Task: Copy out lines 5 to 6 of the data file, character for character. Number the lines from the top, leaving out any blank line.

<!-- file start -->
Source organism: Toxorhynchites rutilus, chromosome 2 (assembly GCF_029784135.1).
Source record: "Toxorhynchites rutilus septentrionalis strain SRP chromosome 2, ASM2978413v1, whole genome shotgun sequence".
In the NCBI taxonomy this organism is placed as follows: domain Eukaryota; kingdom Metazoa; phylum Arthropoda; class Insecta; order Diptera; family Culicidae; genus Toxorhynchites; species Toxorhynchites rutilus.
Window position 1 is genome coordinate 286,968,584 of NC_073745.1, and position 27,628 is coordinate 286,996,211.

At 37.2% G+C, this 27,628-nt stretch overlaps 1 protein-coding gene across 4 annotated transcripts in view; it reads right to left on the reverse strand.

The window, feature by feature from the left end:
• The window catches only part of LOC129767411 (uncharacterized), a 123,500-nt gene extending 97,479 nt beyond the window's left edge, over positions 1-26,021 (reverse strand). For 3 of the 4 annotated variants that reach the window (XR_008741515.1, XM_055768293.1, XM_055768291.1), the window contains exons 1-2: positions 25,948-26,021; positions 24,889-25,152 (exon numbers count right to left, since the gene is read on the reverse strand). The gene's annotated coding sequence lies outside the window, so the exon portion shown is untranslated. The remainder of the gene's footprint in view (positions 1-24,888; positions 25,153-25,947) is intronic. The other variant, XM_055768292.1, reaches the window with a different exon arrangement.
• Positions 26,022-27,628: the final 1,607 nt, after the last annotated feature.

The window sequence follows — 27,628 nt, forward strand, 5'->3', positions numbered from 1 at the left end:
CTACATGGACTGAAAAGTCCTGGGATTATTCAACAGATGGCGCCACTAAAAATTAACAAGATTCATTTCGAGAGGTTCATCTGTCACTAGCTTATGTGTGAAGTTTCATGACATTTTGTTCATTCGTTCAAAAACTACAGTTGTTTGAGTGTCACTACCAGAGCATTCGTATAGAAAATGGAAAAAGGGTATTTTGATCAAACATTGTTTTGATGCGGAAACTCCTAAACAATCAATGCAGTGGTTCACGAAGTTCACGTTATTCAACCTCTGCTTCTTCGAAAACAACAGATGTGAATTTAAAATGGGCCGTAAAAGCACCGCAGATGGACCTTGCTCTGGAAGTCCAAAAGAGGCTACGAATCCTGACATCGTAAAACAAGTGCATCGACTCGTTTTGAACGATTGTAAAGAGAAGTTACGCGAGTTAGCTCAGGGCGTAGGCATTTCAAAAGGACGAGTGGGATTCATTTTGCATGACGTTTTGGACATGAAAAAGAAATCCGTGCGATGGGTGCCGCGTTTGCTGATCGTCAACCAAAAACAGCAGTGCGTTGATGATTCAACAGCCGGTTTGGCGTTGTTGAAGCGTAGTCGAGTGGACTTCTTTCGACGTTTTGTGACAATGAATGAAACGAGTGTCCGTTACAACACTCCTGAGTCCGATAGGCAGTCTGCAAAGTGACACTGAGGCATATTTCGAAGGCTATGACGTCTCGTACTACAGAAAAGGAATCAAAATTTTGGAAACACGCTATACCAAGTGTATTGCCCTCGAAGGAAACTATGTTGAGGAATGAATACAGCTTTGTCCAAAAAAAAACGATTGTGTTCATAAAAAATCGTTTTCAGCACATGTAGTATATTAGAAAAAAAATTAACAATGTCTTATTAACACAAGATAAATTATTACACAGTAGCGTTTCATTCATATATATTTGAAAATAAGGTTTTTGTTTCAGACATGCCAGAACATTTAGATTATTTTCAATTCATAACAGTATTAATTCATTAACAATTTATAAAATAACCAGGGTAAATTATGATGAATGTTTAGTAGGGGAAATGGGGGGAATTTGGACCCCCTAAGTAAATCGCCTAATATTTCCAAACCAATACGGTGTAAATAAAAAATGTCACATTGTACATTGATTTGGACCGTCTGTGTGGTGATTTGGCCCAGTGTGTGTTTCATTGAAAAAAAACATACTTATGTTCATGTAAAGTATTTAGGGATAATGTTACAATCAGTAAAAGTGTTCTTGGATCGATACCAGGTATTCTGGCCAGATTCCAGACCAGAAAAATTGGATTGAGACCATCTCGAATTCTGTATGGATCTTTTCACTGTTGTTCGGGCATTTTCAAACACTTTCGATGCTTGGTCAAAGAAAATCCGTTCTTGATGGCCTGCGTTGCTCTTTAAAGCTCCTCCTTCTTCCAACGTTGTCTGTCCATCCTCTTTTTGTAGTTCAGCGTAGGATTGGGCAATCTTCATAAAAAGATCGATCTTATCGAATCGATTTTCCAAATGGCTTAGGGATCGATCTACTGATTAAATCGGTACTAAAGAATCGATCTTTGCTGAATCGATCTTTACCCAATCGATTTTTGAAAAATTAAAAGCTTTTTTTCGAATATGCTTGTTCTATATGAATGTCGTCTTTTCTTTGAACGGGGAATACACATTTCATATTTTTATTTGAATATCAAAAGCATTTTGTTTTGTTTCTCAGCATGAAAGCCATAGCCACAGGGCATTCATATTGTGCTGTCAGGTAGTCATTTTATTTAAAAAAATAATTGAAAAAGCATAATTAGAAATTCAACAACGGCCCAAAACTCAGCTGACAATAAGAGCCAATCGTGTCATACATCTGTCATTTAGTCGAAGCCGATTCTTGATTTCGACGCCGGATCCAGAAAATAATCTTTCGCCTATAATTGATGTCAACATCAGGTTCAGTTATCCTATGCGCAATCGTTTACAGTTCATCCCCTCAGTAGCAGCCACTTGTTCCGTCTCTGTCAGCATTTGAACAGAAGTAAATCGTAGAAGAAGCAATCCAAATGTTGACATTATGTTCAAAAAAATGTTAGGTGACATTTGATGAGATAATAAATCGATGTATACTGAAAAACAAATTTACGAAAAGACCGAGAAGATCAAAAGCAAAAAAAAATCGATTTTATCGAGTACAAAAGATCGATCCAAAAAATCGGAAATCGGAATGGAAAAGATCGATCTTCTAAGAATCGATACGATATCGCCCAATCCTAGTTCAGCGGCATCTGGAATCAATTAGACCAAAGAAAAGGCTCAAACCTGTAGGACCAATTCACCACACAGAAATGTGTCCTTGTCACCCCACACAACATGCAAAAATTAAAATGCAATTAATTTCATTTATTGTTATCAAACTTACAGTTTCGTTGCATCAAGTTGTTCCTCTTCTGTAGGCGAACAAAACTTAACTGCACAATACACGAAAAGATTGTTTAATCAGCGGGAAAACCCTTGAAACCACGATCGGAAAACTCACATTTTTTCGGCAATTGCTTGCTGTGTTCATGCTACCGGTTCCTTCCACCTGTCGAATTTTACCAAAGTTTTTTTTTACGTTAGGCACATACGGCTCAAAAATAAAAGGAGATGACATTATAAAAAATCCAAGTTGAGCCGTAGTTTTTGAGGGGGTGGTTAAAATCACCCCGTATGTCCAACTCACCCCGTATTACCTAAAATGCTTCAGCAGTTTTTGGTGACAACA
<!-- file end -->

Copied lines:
At 37.2% G+C, this 27,628-nt stretch overlaps 1 protein-coding gene across 4 annotated transcripts in view; it reads right to left on the reverse strand.

The window, feature by feature from the left end: